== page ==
You cannot copy content of this page

This Day in Duluth Archive

Use our search function to find “This Day” entries for a specific day of the year. Spell out the month and include a comma after the date numeral, do not include a year, and place it all within quotation marks, like this: “May 1,”.

July 1, 1947: Duluth Teachers College becomes UMD

On this day in Duluth in 1947, the Duluth State Teacher’s College became the Duluth Branch of the University of Minnesota System—today’s UMD. The facility first opened in 1902 as the Duluth State Normal School; that first year its enrollment was 100 students. In 1921, it became the Duluth State Teachers College, intended to to…

Read More

June 30, 1917: Duluthians get soaked before going dry

On this day in Duluth in 1917, Duluthians enjoyed their last legal dance with John Barleycorn while across the bay Superiorites prepared for his return. While national prohibition was still two years away, Duluth had voted on April 17 to go dry on July 1. Police captain Anthony Fiskett told the Duluth News Tribune that he…

Read More

June 29, 1983: Marjorie Congdon Caldwell settles with her children

On this day in Duluth in 1983, St. Louis County probate court approved a settlement between Marjorie Congdon Caldwell and her children over the approximately $8 million Congdon estate inheritance. After Caldwell had been acquitted of conspiring to kill her adoptive mother, Elisabeth Congdon, five of her children—Peter, Andy, Suzanne, Heather, and Rebecca—filed a civil…

Read More

June 28 , 1886: Mark Twain visits Duluth

On this day in Duluth in 1886, Mark Twain arrived on the steamer Empress of India from Buffalo, New York, accompanied by his daughters. He was on his way to visit his mother in Keokuk, Iowa. He stayed at the St. Louis Hotel, but evaded Duluth reporters. Only one story ran about his visit, with…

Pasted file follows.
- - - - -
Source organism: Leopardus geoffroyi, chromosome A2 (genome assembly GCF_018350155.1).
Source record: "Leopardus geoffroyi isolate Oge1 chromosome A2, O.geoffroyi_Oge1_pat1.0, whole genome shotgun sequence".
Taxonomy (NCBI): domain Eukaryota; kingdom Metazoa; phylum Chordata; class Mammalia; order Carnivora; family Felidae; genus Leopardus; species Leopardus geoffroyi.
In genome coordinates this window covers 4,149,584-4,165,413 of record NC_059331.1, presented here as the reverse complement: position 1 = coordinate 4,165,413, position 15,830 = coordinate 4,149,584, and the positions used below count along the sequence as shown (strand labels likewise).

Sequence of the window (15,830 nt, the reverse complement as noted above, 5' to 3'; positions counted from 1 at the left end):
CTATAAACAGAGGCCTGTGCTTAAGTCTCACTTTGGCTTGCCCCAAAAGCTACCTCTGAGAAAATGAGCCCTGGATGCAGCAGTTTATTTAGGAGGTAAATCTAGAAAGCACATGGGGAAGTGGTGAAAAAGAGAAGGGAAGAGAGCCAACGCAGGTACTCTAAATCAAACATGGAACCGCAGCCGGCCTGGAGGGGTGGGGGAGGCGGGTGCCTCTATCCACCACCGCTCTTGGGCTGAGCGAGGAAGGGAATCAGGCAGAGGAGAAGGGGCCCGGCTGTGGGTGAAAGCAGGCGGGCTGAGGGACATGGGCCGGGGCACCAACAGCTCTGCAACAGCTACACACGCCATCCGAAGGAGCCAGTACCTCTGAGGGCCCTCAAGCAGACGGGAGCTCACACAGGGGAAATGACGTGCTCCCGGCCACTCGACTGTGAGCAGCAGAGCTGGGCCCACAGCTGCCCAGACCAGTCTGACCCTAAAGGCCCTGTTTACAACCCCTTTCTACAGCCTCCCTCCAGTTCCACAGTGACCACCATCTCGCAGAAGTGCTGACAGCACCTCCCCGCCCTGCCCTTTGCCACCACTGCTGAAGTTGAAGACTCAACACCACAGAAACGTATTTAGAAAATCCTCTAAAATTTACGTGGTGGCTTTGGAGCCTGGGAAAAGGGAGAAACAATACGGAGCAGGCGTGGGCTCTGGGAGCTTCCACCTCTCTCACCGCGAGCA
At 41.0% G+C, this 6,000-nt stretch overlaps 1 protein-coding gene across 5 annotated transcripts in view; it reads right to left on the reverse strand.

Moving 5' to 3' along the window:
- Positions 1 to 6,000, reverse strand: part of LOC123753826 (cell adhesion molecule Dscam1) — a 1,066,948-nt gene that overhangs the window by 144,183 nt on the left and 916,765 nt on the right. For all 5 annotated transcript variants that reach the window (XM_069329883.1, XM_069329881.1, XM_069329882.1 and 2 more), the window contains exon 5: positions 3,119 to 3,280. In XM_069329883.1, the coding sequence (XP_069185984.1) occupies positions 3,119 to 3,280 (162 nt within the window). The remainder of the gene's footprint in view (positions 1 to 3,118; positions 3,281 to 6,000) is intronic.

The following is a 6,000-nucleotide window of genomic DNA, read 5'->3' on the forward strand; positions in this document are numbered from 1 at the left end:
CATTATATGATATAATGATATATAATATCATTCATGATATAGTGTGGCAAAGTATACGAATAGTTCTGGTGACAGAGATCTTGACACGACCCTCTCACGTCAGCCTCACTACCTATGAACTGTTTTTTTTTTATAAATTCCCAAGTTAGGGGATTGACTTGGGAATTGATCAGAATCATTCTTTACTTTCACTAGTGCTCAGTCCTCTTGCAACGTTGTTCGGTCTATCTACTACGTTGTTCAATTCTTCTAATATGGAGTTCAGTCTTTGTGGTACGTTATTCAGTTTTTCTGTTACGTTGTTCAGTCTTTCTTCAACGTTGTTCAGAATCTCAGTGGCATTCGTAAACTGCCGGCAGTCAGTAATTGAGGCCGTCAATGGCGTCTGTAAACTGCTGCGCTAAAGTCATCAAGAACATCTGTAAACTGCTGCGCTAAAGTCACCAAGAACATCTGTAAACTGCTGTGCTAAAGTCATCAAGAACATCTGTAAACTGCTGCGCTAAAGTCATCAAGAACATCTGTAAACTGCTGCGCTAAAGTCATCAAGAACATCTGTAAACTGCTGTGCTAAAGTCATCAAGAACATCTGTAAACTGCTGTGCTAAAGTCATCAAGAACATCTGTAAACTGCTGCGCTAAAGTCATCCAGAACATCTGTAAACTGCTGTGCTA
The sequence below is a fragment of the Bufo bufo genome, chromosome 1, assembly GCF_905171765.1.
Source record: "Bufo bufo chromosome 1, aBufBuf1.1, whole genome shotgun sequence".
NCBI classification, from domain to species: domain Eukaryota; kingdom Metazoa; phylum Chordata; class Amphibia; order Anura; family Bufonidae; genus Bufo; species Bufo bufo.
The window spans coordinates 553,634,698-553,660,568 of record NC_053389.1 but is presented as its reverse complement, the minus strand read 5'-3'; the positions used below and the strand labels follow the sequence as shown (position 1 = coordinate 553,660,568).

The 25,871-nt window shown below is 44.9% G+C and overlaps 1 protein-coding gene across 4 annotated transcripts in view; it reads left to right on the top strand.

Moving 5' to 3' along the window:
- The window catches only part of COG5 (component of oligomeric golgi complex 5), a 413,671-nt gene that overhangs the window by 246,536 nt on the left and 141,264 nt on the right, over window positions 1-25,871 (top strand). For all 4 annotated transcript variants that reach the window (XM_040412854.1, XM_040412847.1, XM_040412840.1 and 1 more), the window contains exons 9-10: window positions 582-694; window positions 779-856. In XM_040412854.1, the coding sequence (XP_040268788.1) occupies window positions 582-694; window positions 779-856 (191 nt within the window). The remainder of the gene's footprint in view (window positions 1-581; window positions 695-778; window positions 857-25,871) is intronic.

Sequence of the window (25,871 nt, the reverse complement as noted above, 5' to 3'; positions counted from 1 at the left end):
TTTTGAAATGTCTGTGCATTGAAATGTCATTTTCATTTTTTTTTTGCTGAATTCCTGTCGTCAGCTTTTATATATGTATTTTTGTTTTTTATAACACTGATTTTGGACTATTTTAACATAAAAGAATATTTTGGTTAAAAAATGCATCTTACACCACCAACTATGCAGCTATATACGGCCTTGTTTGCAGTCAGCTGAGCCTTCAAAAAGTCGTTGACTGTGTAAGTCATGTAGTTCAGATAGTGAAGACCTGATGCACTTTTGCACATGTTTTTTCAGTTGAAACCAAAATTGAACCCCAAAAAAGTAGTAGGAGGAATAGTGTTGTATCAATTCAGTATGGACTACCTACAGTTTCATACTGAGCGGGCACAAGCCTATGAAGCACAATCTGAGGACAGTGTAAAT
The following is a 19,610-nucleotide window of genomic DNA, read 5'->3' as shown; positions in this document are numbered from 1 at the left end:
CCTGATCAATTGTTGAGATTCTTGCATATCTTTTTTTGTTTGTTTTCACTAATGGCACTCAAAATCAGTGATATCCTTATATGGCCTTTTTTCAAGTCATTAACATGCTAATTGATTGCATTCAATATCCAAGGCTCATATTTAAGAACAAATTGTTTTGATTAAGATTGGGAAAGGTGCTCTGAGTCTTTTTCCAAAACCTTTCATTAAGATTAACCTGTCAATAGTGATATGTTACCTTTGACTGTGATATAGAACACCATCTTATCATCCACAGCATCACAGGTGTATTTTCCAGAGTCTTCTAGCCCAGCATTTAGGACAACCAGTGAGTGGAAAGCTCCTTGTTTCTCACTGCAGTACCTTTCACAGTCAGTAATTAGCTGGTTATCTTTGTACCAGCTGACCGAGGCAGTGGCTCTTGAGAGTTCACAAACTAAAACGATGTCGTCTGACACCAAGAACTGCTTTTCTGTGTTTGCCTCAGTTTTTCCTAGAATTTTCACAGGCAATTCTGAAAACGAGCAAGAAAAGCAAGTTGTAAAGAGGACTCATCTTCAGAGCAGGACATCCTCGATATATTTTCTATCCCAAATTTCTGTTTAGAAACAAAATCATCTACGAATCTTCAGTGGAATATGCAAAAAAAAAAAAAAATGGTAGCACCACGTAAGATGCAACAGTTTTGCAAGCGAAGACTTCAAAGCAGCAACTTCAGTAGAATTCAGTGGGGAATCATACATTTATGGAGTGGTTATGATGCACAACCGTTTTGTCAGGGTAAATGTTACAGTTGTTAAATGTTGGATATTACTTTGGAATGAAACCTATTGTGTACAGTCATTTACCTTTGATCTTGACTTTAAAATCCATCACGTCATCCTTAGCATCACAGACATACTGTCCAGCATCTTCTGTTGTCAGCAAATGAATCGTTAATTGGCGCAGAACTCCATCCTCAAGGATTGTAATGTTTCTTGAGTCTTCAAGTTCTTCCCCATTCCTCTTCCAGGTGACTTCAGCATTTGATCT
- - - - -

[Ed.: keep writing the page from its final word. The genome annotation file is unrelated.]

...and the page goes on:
Read More

June 27, 1679: Daniel Greysolon Sieur du Luht lands at Onigamiinsing

On this day in 1679, Daniel Greysolon Sieur du Luht landed at Onigamiinsing or Little Portage, where today the Duluth Ship Canal cuts through Minnesota Point. He had left Quebec on September 1 with seven of his countrymen and three native guides on a historic quest to bring peace to the warring native peoples living…

Read More

June 25, 1892: Cornerstone laid for Duluth’s U.S. Federal Building

On this day in Duluth, Masons laid the cornerstone for the new Federal Building and Post Office, design by architect H. G. Linderman, at 431 West First Street, roughly the eastern portion of the plaza in front of today’s City Hall. Construction was slowed because local brownstone was determined too weak for the three-story building.…

Read More

June 24, 1912: First night baseball game in Duluth

On this night in Duluth in 1912, the Duluth White Sox faced off against the All-Nations traveling all-star baseball team for nine innings at Duluth’s Athletic Park. The All-Nations was a barnstorming exhibition team made up of players of many nationalities—included women—sponsored by Hopkins Brothers Sporting Goods of Kansas City and Des Moines, Iowa. The…

Read More

June 23, 1927: The Leif Erikson Arrives in Duluth

On this day in Duluth in 1927, the replica Viking ship Leif Erikson arrived in Duluth after traveling about 10,000 from Borgen, Norway. The journey hadn’t been easy: The Norwegian sailors faced hurricane-like winds, icebergs, and weeks of fog. But they made it to Labrador and on to Boston, covering 6,700 miles, in 50 days.…

Read More

June 22, 1902: Captain Claims Lake Superior has a Sea Serpent

On this day in Duluth in 1902, an article in the Duluth News Tribune reported that an ore boat captain claimed a sea monster in Lake Superior was responsible for wrecks near Knife Island. The creature was described as a “Huge Fish of the ‘Electrical’ Variety,” and “an electrical sea monster, larger than a whale,”…

Read More